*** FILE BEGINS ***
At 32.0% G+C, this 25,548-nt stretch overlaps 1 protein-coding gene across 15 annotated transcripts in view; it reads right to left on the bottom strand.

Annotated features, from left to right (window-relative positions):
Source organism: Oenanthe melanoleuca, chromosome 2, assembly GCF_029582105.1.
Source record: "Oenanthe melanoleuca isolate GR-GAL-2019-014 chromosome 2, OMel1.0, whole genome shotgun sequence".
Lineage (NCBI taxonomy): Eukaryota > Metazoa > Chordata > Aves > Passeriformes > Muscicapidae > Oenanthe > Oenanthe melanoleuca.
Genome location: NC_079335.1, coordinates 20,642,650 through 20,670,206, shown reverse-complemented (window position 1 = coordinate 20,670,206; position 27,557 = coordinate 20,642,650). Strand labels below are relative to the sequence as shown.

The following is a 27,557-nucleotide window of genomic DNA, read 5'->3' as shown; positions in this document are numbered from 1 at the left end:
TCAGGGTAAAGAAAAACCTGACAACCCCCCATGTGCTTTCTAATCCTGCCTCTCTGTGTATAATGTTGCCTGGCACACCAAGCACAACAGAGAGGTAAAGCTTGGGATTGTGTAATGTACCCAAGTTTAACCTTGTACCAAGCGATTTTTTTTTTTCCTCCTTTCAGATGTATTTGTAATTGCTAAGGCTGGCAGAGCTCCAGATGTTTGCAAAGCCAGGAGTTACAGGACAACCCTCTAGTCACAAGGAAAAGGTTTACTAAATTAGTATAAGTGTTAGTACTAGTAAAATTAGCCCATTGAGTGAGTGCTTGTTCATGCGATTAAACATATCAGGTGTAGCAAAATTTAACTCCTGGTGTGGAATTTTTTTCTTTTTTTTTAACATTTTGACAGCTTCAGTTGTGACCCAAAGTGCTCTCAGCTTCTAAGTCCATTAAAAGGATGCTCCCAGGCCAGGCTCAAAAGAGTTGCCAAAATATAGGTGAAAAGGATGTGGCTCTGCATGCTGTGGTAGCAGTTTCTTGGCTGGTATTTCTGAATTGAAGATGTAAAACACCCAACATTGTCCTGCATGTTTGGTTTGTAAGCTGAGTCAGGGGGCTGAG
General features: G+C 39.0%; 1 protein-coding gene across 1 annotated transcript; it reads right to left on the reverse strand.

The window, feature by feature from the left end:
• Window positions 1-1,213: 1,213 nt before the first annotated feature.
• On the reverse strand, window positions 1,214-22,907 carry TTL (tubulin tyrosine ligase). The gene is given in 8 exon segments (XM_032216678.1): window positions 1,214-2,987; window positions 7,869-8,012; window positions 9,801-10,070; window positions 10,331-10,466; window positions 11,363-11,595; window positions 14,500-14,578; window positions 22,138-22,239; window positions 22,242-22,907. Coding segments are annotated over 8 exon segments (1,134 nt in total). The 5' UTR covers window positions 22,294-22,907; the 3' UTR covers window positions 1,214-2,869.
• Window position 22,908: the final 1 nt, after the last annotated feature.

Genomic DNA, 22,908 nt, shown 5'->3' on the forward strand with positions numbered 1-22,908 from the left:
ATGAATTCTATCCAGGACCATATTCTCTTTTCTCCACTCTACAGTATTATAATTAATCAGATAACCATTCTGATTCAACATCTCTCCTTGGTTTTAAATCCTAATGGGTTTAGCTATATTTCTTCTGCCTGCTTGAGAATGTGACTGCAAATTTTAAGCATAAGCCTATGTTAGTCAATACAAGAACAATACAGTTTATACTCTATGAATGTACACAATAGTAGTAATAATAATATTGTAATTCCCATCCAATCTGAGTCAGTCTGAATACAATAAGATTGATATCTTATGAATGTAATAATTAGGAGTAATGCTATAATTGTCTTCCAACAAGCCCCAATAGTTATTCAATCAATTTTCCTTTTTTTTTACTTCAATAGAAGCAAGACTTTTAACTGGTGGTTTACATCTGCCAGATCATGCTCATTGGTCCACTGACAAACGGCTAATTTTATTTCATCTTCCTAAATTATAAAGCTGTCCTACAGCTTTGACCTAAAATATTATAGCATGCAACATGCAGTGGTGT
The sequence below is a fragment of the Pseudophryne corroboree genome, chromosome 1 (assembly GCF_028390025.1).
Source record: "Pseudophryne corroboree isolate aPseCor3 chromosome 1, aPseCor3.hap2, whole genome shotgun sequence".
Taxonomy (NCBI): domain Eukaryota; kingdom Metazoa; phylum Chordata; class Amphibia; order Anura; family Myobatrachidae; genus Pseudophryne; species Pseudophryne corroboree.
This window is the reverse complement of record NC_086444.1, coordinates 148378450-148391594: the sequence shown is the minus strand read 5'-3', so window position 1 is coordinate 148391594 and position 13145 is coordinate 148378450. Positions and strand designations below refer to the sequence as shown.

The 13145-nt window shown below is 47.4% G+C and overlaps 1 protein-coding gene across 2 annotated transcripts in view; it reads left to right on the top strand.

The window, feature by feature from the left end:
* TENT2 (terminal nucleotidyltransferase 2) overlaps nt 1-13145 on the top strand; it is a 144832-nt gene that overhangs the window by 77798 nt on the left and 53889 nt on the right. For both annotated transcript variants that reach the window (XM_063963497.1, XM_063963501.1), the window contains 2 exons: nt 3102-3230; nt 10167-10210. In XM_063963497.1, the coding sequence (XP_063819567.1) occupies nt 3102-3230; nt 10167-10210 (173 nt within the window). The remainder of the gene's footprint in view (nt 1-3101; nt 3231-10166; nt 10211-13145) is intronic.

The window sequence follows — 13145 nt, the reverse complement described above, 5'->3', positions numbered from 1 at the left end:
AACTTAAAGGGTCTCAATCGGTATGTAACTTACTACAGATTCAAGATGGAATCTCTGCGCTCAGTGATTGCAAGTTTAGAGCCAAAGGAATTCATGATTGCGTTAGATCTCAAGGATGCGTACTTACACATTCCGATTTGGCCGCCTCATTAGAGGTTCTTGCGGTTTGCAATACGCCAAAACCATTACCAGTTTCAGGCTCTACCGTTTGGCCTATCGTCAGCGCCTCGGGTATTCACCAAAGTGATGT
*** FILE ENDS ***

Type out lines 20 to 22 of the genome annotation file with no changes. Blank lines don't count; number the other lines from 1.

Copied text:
The 13145-nt window shown below is 47.4% G+C and overlaps 1 protein-coding gene across 2 annotated transcripts in view; it reads left to right on the top strand.

The window, feature by feature from the left end:
* TENT2 (terminal nucleotidyltransferase 2) overlaps nt 1-13145 on the top strand; it is a 144832-nt gene that overhangs the window by 77798 nt on the left and 53889 nt on the right. For both annotated transcript variants that reach the window (XM_063963497.1, XM_063963501.1), the window contains 2 exons: nt 3102-3230; nt 10167-10210. In XM_063963497.1, the coding sequence (XP_063819567.1) occupies nt 3102-3230; nt 10167-10210 (173 nt within the window). The remainder of the gene's footprint in view (nt 1-3101; nt 3231-10166; nt 10211-13145) is intronic.